The LMFBR had the potential to breed more fissionable material than the MSR, but plutonium could never break even as a nuclear fuel in a light water reactor. Thorium could, if the reactor used U-233 it could produce as much U-233 from thorium as it burned. But the Atomic Energy Commission did not think that U-233 was good for making bombs, so the LMFBR got most of the money. Argonne knew that no matter how dangerous sodium was, the Atomic Energy Commission wanted plutonium, and so its LMFBR always had the inside track. inevitably as the Vietnam war ate into the capacity of the the United States Government to to finance science research. Alvin Weinberg had made himself to a target of AEC wrath by being too out spoken about nuclear safety. So Weinberg had to go, and it was easy to get rid of the MSR at the same time. With Weinberg out of the way, the MSR became an impossible sell. It came from Oak Ridge, and was not useful in making nuclear weapons.
It is of course an improbable story that the solution to the global energy crisis was identified by Eugene Wigner and his associates during World War 2, and that the plans or solving the problem have existed in government archives since the 1970′s and continues to be ignored. This is a far more bizarre story than Nassim Taleb’s account of problems being solved by unexpected random mutations of ideas, Yet when I looked at the question of how much it would cost a few days ago, the answer that i found was perhaps as little as a dollar a watt. That was less than I had expected, a lot less. It was a exciting, but frightening too. None of us wants to look like a fool. The answer that it would cost as little as $1 a watt seemed almost too good to be true.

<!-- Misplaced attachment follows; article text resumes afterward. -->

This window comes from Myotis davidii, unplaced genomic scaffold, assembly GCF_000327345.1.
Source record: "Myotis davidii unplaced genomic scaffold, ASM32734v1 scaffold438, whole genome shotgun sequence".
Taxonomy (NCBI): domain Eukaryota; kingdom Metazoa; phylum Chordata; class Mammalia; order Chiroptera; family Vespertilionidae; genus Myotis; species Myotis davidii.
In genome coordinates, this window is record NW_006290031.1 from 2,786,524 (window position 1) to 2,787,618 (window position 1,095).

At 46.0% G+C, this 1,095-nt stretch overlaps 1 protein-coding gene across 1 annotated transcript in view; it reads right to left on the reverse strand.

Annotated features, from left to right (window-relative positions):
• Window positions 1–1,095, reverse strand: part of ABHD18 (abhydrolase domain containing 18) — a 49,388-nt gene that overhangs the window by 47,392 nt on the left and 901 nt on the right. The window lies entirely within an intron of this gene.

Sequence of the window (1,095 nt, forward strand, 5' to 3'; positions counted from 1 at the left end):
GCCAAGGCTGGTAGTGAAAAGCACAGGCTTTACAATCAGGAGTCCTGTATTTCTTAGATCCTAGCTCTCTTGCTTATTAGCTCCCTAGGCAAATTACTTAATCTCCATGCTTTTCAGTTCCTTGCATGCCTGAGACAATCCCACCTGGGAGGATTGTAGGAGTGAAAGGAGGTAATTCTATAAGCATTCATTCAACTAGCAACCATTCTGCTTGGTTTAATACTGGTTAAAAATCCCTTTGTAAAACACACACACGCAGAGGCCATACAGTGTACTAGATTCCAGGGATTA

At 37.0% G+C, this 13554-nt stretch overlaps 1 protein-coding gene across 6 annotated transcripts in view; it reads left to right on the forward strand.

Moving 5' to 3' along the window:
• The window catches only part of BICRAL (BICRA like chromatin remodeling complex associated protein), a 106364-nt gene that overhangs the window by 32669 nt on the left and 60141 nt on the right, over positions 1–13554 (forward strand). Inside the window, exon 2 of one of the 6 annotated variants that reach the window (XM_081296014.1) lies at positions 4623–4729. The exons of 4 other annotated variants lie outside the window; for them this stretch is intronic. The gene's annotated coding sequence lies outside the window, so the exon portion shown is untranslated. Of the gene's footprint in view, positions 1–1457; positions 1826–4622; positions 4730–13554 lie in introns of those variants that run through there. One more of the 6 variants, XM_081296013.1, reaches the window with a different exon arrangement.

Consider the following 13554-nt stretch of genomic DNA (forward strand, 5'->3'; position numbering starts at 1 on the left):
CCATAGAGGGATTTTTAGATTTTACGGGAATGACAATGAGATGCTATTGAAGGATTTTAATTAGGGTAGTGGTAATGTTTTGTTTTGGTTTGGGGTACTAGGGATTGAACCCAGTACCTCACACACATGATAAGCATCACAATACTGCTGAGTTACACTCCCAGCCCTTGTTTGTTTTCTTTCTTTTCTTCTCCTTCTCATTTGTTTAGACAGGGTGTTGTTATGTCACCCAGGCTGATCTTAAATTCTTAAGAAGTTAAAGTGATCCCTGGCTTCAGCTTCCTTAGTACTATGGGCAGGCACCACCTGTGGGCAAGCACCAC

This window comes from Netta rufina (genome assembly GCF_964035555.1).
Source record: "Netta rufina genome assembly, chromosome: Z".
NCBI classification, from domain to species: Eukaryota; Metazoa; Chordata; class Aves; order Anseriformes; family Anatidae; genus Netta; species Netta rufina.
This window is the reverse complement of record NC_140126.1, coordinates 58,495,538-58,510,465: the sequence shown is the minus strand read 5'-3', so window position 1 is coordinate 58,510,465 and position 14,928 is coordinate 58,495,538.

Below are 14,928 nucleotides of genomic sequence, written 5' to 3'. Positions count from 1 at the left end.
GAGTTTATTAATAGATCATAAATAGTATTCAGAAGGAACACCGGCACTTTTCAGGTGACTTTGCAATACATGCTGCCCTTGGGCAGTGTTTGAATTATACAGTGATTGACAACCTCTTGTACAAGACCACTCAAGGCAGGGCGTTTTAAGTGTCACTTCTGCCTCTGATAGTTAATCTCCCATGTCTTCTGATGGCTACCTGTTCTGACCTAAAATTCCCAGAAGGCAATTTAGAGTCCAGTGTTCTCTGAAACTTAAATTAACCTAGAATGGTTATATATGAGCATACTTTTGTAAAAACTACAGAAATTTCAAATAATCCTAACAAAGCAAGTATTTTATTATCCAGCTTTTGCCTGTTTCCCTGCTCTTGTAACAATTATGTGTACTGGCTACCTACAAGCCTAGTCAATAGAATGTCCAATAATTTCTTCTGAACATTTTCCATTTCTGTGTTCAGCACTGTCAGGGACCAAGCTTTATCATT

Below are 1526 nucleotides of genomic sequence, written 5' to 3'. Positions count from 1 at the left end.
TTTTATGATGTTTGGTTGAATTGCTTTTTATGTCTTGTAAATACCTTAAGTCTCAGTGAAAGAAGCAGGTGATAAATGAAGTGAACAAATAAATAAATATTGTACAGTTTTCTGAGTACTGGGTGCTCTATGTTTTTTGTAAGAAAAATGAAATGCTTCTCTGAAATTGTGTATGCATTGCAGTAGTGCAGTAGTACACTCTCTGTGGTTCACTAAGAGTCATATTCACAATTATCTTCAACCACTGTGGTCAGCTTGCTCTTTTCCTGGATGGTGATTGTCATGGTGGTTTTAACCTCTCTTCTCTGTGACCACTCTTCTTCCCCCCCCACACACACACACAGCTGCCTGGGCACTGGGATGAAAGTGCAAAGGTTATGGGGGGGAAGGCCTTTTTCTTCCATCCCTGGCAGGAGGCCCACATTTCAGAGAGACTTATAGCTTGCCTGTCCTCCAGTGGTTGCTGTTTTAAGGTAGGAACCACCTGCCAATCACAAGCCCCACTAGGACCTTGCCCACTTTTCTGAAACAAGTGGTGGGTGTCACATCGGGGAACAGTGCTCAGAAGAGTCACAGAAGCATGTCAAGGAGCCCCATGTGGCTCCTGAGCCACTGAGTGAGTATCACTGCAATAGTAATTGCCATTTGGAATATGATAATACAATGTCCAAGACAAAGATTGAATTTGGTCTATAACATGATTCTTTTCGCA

The idea of a fluid fueled thorium breeder was first proposed by Nobel Laureate Eugene Wigner, together with Wigner’s protégé Alvin Weinberg, and highly regarded engineer Gale Young in 1945. Between 1945 and 1958 Wigner and Weinberg who rose to be director of Oak Ridge National Laboratory had focused on a heavy water fluid fuel reactor the aqueous homogeneous reactor. But in 1948, an young Oak Ridge engineer, Ed Bettis, invented a second type of fluid fueled reactor, the Molten Salt Reactor, which was to demonstrate far greater potential as a thorium breeder and power production reactor.
Between 1950 and 1976 Oak Ridge National Laboratory developed the revolutionary Molten Salt Reactor concept. R. C. Briant and Alvin Weinberg explained in 1958 that there were
Two very different schools of reactor design have emerged since the first reactors were built. One approach, exemplified by solid fuel reactors, holds that a reactor is basically a mechanical plant; the ultimate rationalization is to be sought in simplifying the heat transfer machinery. The other approach, exemplified by liquid fuel reactors, holds that a reactor is basically a chemical plant; the ultimate rationalization is to be sought in simplifying the handling and reprocessing of fuel.
Briant and Weinberg added:
At the Oak Ridge National Laboratory we have chosen to explore the second approach to reactor development. . . . it has long been recognized that a liquid fuel which did not require high pressure, in which thorium or its compounds could dissolve, and which did not decompose under radiation would indeed be a major invention for the reactor art. . . .
we have been investigating another class of fluids which satisfies all three of the requirements for a desirable fluid fuel: large range of uranium and thorium solubility, low pressure, and no radiolytic gas production. These fluids, first suggested by R. C. Briant, are molten mixtures of UF4 and ThF4 with fluorides of the alkali metals, . . .